As I said up there, I’ve got nothing against Mickey Mouse. Well, that’s not quite true, I can’t stand his voice; but that’s uncharitable, one shouldn’t judge others by their physical or mental shortcomings and in any case, it’s not his fault, Walt Disney gave it to him. Neither do I bear any ill will towards Walt Disney himself, not personally anyway. Even though my mother enjoyed telling all who would listen that for six weeks I had nightmares over the bushfire sequences in Bambi after Bernie Jamieson took me to see it back in the ’40s, I bear him no grudge. None whatsoever.
No, none of that matters. It’s what he – or his studio, and I’ll get the two confused here, I know – has done to children’s literature that gets up my nose. Fair enough, the Disney Cinderella was just one of a long line of modifications to an ancient Chinese folk tale, that is the way of folk tales, and for the same reason I could probably almost tolerate the latest rehash of Rapunzel. I will even argue that his Sorcerer’s Apprentice and Fantasia are just interpretations of the classics – after all, the culture police condone Shakespeare or Wagner set in the Bronx or East London or The Rocks because we of the uncultured classes are too dense to appreciate it otherwise and it makes them feel good to think they are bringing a little high art to the masses.
What I can’t condone, however, is what’s been done to Mowgli, and Alice, and Winnie-the-Pooh, and The Wind In The Willows, and Peter Pan – and this from someone who was never much taken by Peter Pan to begin with. Take Winnie. By growing up only knowing the film character, kids have been denied all the wonderful jokes and subtle asides in the stories and they’ve also missed a pleasant introduction to poetry.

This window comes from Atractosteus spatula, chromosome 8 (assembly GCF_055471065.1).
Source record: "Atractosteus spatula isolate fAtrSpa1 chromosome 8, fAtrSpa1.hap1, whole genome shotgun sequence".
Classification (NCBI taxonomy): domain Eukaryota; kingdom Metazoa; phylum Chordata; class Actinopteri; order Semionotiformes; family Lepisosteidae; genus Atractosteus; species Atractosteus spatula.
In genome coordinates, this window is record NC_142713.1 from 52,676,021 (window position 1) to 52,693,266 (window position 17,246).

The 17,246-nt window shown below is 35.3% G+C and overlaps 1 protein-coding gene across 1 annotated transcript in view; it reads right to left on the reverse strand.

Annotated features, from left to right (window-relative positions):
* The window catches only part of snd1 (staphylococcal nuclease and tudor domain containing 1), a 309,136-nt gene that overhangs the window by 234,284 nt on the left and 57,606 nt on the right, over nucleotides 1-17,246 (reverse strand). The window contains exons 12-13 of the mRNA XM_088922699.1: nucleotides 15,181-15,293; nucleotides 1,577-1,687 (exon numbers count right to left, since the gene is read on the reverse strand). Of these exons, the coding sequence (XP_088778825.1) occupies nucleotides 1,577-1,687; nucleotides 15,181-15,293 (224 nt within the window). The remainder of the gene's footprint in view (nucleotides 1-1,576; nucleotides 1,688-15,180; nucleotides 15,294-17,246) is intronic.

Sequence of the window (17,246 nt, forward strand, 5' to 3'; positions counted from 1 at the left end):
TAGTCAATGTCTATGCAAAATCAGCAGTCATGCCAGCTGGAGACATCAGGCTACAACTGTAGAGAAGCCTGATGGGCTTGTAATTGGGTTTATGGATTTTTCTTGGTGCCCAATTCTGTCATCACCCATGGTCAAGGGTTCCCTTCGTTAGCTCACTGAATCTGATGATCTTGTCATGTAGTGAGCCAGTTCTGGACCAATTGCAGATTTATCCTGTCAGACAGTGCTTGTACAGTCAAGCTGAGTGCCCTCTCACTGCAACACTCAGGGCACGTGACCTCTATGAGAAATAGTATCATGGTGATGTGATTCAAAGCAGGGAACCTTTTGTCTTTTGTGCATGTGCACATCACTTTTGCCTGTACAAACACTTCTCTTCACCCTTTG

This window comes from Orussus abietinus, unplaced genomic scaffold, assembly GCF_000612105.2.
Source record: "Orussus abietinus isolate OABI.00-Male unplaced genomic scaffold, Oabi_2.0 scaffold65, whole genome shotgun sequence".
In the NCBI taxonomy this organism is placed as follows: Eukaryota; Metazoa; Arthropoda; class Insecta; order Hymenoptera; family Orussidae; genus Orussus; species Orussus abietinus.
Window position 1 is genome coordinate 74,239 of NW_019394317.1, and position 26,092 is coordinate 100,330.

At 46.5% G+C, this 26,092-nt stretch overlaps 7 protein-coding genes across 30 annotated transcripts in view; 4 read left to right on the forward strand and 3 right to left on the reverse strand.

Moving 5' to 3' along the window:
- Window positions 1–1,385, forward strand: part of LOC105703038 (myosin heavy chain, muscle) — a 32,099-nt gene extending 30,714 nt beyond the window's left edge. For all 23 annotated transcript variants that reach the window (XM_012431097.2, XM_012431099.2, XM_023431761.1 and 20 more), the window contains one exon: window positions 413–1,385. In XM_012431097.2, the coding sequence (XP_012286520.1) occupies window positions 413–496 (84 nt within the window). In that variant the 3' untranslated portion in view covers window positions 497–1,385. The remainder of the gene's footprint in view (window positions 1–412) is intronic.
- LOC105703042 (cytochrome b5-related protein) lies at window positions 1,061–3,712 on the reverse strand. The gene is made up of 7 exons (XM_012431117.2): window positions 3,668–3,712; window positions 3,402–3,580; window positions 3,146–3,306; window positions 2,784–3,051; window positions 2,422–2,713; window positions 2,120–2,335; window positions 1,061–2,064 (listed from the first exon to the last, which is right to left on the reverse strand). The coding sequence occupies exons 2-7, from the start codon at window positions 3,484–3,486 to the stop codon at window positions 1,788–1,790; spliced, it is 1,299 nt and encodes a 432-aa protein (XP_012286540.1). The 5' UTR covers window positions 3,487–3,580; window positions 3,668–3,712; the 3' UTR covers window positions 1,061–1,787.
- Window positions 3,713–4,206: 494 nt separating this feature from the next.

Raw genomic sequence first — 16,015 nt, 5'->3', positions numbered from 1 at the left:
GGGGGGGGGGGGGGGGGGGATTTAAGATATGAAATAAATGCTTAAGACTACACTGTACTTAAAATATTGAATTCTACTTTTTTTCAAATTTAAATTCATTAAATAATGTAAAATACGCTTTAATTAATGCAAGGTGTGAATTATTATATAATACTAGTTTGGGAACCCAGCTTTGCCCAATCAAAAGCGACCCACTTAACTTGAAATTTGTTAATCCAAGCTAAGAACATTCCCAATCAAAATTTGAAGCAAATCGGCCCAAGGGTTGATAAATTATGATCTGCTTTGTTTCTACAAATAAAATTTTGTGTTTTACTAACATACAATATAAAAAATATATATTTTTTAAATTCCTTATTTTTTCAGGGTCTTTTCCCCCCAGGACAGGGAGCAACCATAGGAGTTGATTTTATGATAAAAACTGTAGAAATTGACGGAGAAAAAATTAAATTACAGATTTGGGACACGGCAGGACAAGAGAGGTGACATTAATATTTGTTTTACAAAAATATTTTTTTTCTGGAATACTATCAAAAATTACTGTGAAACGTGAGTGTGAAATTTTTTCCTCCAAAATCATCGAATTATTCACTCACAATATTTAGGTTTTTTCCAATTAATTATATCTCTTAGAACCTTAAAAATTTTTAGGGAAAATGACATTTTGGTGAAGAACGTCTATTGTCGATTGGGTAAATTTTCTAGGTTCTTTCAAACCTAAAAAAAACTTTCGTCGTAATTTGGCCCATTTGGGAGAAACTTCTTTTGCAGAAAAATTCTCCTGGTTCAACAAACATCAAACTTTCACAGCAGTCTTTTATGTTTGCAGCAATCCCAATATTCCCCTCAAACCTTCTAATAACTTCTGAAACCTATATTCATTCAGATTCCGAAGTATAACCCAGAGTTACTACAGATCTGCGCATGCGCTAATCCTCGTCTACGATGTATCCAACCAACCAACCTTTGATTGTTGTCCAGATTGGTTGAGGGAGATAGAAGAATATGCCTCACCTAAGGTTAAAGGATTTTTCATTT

Look what Disney did to the creatures in Kipling’s Mowgli stories. What’s become of Mowgli’s terrible nemesis Shere Khan, his guarantor Bagheera and his tutor, the disciplinarian Baloo? The dance of Kaa as described by Kipling is a terrifying thing and I can remember shuddering at what I knew would be the fate of some of the Bandar-Log when the python said: “…what follows it is not well that thou shouldst see”, but I could appreciate the justice in Bagheera’s admonition that Mowgli was never to eat beef because his life had been bought at the price of a bull. Where is all that in the bumbling, ever-so-cute stuffed toys that populate Disney’s version?
Once again, the introduction to poetry has been taken away, but if you’ve been raised on the screen version, why expend the effort of stimulating your own imagination by reading the original?
As a kid I had a beautiful folio edition of the Mowgli stories. The frontispiece was a color plate from a watercolor depicting a long-haired, slender Indian teenager, naked save for an abbreviated dhoti, loping through a fantastic jungle. Around his neck were a garland of flowers and a sheathed knife suspended from a cord. Those who worry about such things could probably read volumes into the flowers, loincloth and long hair, and good luck to them – zip-a-de-dooh-dah indeed – but it beat the heck out of the Disney version.
Originally written for LiketheDew in 2010.
Illustration from Gayneck, the Story of a Pigeon by Dhan Gopal Mukerji; illustrated by Boris Artzybashef. Publ Thomas Dent, USA, date unknown
Love the fact that a Russian did these oh so Indian illustrations for a book by an Indian about India